And finally, we ride rickety bicycles over ancient paths through the jungle to climb the main attraction, the Nohoch Mul pyramid, which at 138 feet is one of the tallest Mayan structures in all of Mexico.
Climbing the massive stone steps to the top is one helluva workout– even those who use the handy ropes to help pull themselves up the steep incline arrive winded from the exertion– but provides exceptional panoramic views of one of the ancient Mayans’ most remarkable achievements.
After a quick (but delicious) dinner of Mayan-style BBQ pork with habañero sauce and horchata while watching the sun setting over a picturesque lagoon, we make our way to the Mayan village just down the street from Cobá.
Here, a young Argentinean potter Agustin Villalba has opened an amazing little school called Ancient Roots, where he teaches local children the artistic ways of their ancestors. His workshop is bustling with activity as Mayan kids and tourists alike sit and learn about Mayan pottery techniques, then try their own hands at working the clay themselves.
“I’m just here refreshing their memory and encouraging them to keep learning,” he insists modestly. “In the beginning it was very hard because they didn’t know the art or me, so I took a year to start working close to them. Little by little they are learning more, and they’re becoming more interested in their own culture. They see that people care about them, and that is great.”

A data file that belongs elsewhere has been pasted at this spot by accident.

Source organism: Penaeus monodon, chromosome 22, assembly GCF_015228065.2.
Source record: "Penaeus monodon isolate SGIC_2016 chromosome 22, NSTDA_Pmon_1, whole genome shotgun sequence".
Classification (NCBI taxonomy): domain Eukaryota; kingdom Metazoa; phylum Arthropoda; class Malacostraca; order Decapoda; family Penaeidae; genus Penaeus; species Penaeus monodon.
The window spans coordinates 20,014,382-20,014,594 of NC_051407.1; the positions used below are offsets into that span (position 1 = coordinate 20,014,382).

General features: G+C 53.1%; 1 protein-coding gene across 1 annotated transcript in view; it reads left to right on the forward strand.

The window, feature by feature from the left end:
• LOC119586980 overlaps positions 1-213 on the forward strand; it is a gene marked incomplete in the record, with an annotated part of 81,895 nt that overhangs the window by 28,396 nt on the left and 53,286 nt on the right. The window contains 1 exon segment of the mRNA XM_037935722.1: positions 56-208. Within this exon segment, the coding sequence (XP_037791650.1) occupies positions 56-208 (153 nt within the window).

But Villalba’s work goes far beyond mere artistic or cultural ambitions: By selling the crafts the children make (which are of impressive quality and designed to replicate ancient Mayan art), the school provides desperately-needed income to local families who would otherwise need to move to bigger cities in order to survive.
“They make their living through their effort, learning and practicing. We work with 17 villages– students of all ages– and their income depends a lot on tourism. I don’t have specific figures here, but the families here need very little money each monthly for living expenses.
We do our best: Last year we had around 150 students, and a lot of them were about to leave their families and move to Cancun or another city in search of jobs before they came here. We’d like to open more schools so that more villages can have access to the classes. Some help from the government or an NGO (non-governmental organization) would help us get there faster, but we do what we can with what we have, day by day.”
By now the clouds have receded and night is settling in, so we make our way to our last stop for the day. We descend the steps of what used to be a Mayan temple into a cavern where red lights illuminate a large stage with a traditional pok ta pok court as the backdrop.
Mayan musicians dressed from head to toe in traditional regalia emerge with drums, shakers and flutes to play a rousing opening number, then Agustin introduces a play based on early chapters of the Popul-Vuh, a.k.a. the Mayan bible.
The story follows twin brothers Hunahpú and Xbalanqué, who are challenged by the lords of Xibalbá to a game of pok ta pok in order to save their village from destruction, ultimately outwitting them and ascending to the night sky as constellations.
It’s a gripping portrayal, accompanied by thunderous tribal drums, shrieking whistles and colorful costumes, providing an excellent end to our day-long immersion in the rich past, thriving present and hopeful future of the rich Mayan culture. –by Bret Love, photos by Bret Love & Mary Gabbett